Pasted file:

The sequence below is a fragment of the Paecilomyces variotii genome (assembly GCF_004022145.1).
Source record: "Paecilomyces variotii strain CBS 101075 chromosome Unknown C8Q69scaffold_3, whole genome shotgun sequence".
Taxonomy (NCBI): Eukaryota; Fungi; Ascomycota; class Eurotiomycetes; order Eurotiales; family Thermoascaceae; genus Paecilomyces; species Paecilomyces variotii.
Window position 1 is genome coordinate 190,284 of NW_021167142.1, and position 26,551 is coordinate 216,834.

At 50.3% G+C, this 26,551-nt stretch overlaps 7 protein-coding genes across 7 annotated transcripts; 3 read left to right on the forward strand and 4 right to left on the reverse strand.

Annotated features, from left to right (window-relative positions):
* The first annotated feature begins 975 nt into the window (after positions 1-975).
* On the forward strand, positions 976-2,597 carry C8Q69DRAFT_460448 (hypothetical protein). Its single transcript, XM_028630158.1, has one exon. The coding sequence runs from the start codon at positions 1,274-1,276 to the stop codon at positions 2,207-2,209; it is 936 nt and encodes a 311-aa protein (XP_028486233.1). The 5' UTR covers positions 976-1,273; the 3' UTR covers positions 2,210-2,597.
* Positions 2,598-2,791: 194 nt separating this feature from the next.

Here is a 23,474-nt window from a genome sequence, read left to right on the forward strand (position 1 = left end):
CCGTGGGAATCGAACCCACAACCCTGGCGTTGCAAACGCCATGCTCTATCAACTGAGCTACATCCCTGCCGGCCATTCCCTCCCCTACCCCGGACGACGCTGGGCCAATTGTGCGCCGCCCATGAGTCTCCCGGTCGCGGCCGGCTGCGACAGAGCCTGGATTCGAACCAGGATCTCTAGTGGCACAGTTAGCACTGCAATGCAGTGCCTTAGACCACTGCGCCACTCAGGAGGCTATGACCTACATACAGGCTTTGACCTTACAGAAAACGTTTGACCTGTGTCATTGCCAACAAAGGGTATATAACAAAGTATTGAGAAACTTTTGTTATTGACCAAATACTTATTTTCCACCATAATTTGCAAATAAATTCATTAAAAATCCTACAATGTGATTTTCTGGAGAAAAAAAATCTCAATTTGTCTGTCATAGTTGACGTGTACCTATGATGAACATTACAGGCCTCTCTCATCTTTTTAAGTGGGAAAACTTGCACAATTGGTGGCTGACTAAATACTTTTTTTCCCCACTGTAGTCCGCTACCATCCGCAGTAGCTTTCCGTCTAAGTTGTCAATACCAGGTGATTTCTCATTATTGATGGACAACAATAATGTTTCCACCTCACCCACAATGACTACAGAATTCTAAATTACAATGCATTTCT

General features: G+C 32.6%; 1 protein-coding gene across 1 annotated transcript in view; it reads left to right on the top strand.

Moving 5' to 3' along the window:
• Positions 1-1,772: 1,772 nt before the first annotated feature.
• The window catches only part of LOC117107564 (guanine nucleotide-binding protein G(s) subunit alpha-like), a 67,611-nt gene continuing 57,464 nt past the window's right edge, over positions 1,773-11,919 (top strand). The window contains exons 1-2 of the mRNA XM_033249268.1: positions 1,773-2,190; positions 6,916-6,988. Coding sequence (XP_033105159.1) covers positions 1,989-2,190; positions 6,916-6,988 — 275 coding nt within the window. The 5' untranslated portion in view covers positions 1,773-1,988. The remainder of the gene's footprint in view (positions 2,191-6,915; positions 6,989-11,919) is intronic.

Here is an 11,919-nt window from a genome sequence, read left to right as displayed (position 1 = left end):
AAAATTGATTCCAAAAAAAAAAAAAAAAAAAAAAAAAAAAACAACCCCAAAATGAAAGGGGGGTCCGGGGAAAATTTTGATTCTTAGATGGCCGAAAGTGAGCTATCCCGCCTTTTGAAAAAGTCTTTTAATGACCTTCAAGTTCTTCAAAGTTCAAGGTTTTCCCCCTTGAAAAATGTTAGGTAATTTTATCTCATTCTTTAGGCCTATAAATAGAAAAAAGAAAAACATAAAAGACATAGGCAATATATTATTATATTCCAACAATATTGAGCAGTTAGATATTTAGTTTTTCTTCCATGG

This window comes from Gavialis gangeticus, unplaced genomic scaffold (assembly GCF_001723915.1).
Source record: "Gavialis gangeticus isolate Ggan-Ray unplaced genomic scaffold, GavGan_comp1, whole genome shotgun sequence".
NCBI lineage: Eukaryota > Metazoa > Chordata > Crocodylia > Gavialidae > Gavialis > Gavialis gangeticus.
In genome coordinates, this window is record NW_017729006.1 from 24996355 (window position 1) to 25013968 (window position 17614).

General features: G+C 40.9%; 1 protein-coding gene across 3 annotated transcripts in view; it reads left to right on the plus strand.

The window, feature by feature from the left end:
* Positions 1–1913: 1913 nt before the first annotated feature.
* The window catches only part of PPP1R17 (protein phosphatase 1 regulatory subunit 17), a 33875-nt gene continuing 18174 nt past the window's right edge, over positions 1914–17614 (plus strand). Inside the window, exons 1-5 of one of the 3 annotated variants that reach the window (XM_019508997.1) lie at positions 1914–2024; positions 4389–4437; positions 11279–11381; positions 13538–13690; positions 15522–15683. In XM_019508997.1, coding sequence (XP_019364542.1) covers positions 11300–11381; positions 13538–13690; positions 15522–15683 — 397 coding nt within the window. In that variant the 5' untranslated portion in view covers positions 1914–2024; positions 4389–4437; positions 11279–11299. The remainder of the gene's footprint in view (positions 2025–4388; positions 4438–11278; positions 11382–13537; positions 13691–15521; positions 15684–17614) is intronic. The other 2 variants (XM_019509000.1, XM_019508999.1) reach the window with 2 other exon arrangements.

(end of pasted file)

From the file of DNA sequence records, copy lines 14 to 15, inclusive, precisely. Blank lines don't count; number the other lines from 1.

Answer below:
• Positions 1-1,772: 1,772 nt before the first annotated feature.
• The window catches only part of LOC117107564 (guanine nucleotide-binding protein G(s) subunit alpha-like), a 67,611-nt gene continuing 57,464 nt past the window's right edge, over positions 1,773-11,919 (top strand). The window contains exons 1-2 of the mRNA XM_033249268.1: positions 1,773-2,190; positions 6,916-6,988. Coding sequence (XP_033105159.1) covers positions 1,989-2,190; positions 6,916-6,988 — 275 coding nt within the window. The 5' untranslated portion in view covers positions 1,773-1,988. The remainder of the gene's footprint in view (positions 2,191-6,915; positions 6,989-11,919) is intronic.